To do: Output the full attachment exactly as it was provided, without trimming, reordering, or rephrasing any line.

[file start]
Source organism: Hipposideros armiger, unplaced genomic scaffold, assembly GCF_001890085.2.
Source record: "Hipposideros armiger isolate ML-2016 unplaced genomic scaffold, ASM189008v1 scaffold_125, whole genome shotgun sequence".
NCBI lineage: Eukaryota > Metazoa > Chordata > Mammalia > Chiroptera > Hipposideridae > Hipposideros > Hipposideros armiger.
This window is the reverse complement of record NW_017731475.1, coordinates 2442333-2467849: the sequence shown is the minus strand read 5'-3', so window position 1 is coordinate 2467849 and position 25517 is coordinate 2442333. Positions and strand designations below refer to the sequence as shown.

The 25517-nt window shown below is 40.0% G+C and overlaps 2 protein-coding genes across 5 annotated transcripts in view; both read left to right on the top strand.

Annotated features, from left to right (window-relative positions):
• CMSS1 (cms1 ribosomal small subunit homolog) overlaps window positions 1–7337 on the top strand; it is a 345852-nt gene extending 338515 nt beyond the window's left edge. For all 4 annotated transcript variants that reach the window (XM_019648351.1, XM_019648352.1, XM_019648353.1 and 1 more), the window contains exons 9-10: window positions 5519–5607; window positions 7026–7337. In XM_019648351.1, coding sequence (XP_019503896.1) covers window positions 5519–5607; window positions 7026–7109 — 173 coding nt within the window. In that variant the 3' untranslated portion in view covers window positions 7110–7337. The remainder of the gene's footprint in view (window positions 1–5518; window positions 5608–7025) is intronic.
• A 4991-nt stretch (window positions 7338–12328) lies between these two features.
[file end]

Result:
Source organism: Hipposideros armiger, unplaced genomic scaffold, assembly GCF_001890085.2.
Source record: "Hipposideros armiger isolate ML-2016 unplaced genomic scaffold, ASM189008v1 scaffold_125, whole genome shotgun sequence".
NCBI lineage: Eukaryota > Metazoa > Chordata > Mammalia > Chiroptera > Hipposideridae > Hipposideros > Hipposideros armiger.
This window is the reverse complement of record NW_017731475.1, coordinates 2442333-2467849: the sequence shown is the minus strand read 5'-3', so window position 1 is coordinate 2467849 and position 25517 is coordinate 2442333. Positions and strand designations below refer to the sequence as shown.

The 25517-nt window shown below is 40.0% G+C and overlaps 2 protein-coding genes across 5 annotated transcripts in view; both read left to right on the top strand.

Annotated features, from left to right (window-relative positions):
• CMSS1 (cms1 ribosomal small subunit homolog) overlaps window positions 1–7337 on the top strand; it is a 345852-nt gene extending 338515 nt beyond the window's left edge. For all 4 annotated transcript variants that reach the window (XM_019648351.1, XM_019648352.1, XM_019648353.1 and 1 more), the window contains exons 9-10: window positions 5519–5607; window positions 7026–7337. In XM_019648351.1, coding sequence (XP_019503896.1) covers window positions 5519–5607; window positions 7026–7109 — 173 coding nt within the window. In that variant the 3' untranslated portion in view covers window positions 7110–7337. The remainder of the gene's footprint in view (window positions 1–5518; window positions 5608–7025) is intronic.
• A 4991-nt stretch (window positions 7338–12328) lies between these two features.